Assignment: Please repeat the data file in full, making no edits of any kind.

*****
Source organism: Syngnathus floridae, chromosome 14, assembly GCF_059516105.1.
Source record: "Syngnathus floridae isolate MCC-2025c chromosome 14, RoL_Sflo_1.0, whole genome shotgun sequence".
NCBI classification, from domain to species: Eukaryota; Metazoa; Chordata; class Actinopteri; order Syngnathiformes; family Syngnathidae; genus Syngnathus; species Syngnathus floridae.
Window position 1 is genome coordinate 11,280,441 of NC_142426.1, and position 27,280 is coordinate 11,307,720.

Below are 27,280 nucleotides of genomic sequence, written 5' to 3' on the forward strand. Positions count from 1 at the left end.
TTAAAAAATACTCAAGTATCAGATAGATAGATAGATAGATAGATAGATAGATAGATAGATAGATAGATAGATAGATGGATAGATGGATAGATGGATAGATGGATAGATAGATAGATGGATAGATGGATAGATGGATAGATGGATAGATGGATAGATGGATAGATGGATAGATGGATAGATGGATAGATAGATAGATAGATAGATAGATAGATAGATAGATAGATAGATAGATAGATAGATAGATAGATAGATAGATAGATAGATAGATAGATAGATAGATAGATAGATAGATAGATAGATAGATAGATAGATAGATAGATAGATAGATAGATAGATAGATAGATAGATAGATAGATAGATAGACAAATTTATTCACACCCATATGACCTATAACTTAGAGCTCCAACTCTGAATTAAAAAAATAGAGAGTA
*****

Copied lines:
Source organism: Syngnathus floridae, chromosome 14, assembly GCF_059516105.1.
Source record: "Syngnathus floridae isolate MCC-2025c chromosome 14, RoL_Sflo_1.0, whole genome shotgun sequence".
NCBI classification, from domain to species: Eukaryota; Metazoa; Chordata; class Actinopteri; order Syngnathiformes; family Syngnathidae; genus Syngnathus; species Syngnathus floridae.
Window position 1 is genome coordinate 11,280,441 of NC_142426.1, and position 27,280 is coordinate 11,307,720.

Below are 27,280 nucleotides of genomic sequence, written 5' to 3' on the forward strand. Positions count from 1 at the left end.
TTAAAAAATACTCAAGTATCAGATAGATAGATAGATAGATAGATAGATAGATAGATAGATAGATAGATAGATAGATGGATAGATGGATAGATGGATAGATGGATAGATAGATAGATGGATAGATGGATAGATGGATAGATGGATAGATGGATAGATGGATAGATGGATAGATGGATAGATGGATAGATAGATAGATAGATAGATAGATAGATAGATAGATAGATAGATAGATAGATAGATAGATAGATAGATAGATAGATAGATAGATAGATAGATAGATAGATAGATAGATAGATAGATAGATAGATAGATAGATAGATAGATAGATAGATAGATAGATAGATAGATAGATAGATAGATAGACAAATTTATTCACACCCATATGACCTATAACTTAGAGCTCCAACTCTGAATTAAAAAAATAGAGAGTA